Category: Adventures in the Archives

Adventures in the Archives: Searching for the Past

by Sarah Handley-Cousins

For much of this past year, I’ve been entrenched in dissertation research. Despite the long hours hunched over dusty papers, trying to decipher century-old handwriting, generally while cold and hungry, I’m not complaining. I’m continually amazed that I’m getting the opportunity to do exactly what I’ve always wanted: the work of history. What I wasn’t prepared for, necessarily, was the emotional work that would come along with it.

Adventures in the Archives…Of Our Lives

This semester, I taught an introductory-level course on historical methods. One of our tasks was to consider an array of historical materials. We read novels and memoirs; watched documentaries and Hollywood films; read speeches and government policies; looked at architectural plans and advertisements for suburban homes. We even watched an episode of Star Trek. Throughout this exploration, a theme we kept coming back to was how people of the past documented their daily lives. This prompted us to consider how historians of the future will examine our daily lives. What sources will they use? What sources are we leaving behind?

Adventures in the Archives: The Living Past

The stereotype of historians isolated in archives with dusty papers and dim lighting has more than a grain of truth to it. Granted, my archive experiences have been more ice cold and brightly lit than dank, but the isolation can be striking. I’ve spent entire days immersed more in the past than in the world… Read more →

Adventures in the Archives: Julia Heller’s “Boy Friends Book”

By Carolyn Herbst Lewis

One of the writing assignments that I use in my American women’s history class is a series of primary document analyses. Each one uses a different digital database or archive to locate a document and analyze it using course materials. I like to imagine this is building twenty-first century research skills and teaching responsible use of the Internet, as well as our more traditional goal of critical thinking skills. As I was constructing the assignment, I explored several digital repositories, including the North American Women’s Letters and Diaries collection from Alexander Street Press. In the process, I stumbled upon an item that very quickly sucked me in. I had no choice but to drop everything else and read it very, very carefully.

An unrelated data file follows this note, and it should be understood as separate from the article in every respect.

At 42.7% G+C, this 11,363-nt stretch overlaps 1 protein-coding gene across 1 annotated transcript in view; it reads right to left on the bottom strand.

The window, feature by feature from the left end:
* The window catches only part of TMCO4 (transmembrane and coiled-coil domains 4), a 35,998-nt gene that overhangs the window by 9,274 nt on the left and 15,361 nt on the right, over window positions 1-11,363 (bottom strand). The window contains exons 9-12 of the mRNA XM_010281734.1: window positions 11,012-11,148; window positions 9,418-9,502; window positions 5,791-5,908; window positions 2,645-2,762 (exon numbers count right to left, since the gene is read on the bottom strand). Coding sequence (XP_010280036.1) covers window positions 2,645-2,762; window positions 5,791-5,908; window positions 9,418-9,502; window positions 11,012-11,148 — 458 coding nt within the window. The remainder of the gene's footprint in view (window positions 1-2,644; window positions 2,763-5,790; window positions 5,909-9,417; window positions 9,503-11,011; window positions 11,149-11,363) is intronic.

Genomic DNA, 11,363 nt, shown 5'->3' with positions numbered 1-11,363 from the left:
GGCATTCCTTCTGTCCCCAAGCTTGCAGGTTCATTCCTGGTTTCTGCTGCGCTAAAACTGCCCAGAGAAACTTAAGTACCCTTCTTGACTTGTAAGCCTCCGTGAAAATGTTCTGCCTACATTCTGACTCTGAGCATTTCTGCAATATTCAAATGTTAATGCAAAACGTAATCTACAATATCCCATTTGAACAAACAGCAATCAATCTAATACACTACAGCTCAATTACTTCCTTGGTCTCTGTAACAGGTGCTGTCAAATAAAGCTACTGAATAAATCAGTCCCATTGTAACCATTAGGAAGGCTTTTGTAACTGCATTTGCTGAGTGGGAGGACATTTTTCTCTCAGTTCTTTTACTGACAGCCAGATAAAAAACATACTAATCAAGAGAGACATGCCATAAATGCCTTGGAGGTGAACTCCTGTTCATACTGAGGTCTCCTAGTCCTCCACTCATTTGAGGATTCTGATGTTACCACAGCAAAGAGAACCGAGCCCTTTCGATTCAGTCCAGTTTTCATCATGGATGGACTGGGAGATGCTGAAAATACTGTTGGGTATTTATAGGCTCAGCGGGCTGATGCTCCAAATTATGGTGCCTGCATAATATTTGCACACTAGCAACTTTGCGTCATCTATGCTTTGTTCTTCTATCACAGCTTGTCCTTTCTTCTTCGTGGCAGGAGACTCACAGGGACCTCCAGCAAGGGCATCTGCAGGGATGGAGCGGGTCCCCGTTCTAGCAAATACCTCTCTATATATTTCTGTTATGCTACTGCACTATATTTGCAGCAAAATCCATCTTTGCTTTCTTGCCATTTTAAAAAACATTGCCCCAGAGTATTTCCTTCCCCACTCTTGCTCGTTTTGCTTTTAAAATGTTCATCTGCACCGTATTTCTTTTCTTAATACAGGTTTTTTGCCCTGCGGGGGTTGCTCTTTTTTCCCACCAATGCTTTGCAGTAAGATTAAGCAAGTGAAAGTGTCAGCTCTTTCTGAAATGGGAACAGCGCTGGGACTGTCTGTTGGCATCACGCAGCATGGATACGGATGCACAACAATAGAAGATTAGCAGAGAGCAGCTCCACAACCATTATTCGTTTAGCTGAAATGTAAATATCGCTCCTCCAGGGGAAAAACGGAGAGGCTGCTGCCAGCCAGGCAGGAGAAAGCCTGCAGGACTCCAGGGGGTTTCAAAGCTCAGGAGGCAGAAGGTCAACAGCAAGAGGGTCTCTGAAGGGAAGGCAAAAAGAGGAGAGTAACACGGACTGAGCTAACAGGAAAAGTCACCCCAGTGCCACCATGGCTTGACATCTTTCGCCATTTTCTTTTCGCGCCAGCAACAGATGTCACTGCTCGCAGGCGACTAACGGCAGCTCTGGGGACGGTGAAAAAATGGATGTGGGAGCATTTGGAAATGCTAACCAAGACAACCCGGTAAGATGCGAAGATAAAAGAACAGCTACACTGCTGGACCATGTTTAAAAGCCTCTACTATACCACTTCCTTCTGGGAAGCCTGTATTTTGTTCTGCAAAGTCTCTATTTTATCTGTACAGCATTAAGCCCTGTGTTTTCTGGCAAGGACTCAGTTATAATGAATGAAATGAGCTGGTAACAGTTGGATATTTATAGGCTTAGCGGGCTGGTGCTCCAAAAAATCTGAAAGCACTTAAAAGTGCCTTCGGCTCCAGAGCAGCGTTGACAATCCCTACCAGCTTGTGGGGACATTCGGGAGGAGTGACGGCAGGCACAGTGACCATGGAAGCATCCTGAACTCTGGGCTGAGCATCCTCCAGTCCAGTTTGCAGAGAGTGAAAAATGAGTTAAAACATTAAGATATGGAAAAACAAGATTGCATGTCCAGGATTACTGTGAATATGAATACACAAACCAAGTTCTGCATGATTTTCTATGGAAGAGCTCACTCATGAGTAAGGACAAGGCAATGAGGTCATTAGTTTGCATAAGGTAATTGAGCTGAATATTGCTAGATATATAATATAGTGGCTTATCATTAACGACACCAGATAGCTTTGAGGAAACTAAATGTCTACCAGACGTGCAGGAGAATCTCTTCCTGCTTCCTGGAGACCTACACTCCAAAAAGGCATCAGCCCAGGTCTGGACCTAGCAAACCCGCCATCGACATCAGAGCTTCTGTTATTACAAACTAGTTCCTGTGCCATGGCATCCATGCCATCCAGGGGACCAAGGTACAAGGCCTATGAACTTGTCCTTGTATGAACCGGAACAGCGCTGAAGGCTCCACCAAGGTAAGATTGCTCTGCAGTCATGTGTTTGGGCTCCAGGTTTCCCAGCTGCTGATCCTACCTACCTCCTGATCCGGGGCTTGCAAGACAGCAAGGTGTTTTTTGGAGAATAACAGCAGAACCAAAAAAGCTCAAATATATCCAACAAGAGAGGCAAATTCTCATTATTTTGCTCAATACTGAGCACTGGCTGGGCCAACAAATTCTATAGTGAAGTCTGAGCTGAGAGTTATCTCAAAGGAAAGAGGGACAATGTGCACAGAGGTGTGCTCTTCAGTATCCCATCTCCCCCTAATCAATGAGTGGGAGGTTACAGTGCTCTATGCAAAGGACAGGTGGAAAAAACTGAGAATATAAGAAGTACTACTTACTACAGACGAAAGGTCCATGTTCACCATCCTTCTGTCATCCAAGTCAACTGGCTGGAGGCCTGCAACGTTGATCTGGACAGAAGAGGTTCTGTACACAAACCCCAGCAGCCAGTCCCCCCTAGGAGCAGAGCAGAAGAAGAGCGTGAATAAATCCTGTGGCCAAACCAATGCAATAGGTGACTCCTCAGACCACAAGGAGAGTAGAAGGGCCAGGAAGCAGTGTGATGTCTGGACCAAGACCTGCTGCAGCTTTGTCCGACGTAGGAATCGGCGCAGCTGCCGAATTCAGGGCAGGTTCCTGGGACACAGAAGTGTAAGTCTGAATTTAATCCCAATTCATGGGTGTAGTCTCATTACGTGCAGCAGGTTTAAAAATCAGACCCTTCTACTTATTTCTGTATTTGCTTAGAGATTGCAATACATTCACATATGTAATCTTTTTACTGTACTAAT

Adventures in the Archives: These Losses Which Are Not My Own

By Carolyn Herbst Lewis

Lately I find that my mind is muddled. I have accepted a position at a new institution, so both professionally and personally there are big changes ahead. In the meantime, I am caught in that strange space in-between. I am finishing up projects and responsibilities here, even as I am already making plans and thinking about my courses there. I look around my home and my campus office and all I see are things that need to be put into boxes. It is a strange time in which beginnings and endings are all tangled into one busy mess. No wonder it’s hard to get anything “done”.

Adventures in the Archives: Colic and Fatherhood

By Ashley Baggett

Welcome to the third installment of our regular feature, “Adventures in the Archives!”
In this reoccurring series, Nursing Clio bloggers will share interesting finds in the archives and ask our readers for feedback, ideas, and analysis. It’s just like you’re sitting in the dusty archives with us!
While researching in the archives, I have learned to expect the unexpected. Several times I read letters containing humorous anecdotes leading me to laugh out loud in the middle of a quiet setting, and yes, a few times I have danced a small jig in my chair when I found the perfect bit of evidence. I have also learned useful tips, such as using the microfilm machine to warm my cold hands and make my blue fingernails appear flesh colored again or befriending the archivist to make a more productive and pleasant research trip.

Adventures in the Archives: Med School Mock Trial?

Welcome to the second installment of our regular feature, “Adventures in the Archives!”
In this reoccurring series, Nursing Clio bloggers will share interesting finds in the archives and ask our readers for feedback, ideas, and analysis. It’s just like you’re sitting in the dusty archives with us!

I spent most of this past June in Philadelphia, doing dissertation research at Drexel University’s Legacy Center – a wonderful little archive devoted primarily to the history of women in American medicine. Because my dissertation focuses on the ways that women influenced the development of gynecology and obstetrics in the United States, I rely heavily on the Legacy Center’s collections, especially their extensive records relating to the Woman’s Medical College of Pennsylvania.

Adventures in the Archives: “Trust Me, You Won’t Feel a Thing”

Welcome to our new regular feature, “Adventures in the Archives!”

In this reoccurring series, Nursing Clio bloggers will share interesting finds in the archives and ask our readers for feedback, ideas, and analysis. It’s just like you’re sitting in the dusty archives with us!

Earlier this summer I was enjoying a productive day in the archives of the Dittrick Medical History Center in Cleveland, Ohio. After lunch, I decided to take a break from the materials I was focusing on (the institutional records of Women’s General Hospital, 1878-1984) and spend a little time skimming through an interesting journal titled “Record of Operations, Woman’s Hospital, September 1, 1920.” The volume looked like an old-fashioned hotel registration book. But the lines of each page were not filled with sloppy signatures and addresses. Instead, someone with very neat handwriting had been tasked with keeping a detailed accounting of every surgical procedure performed by the hospital’s staff.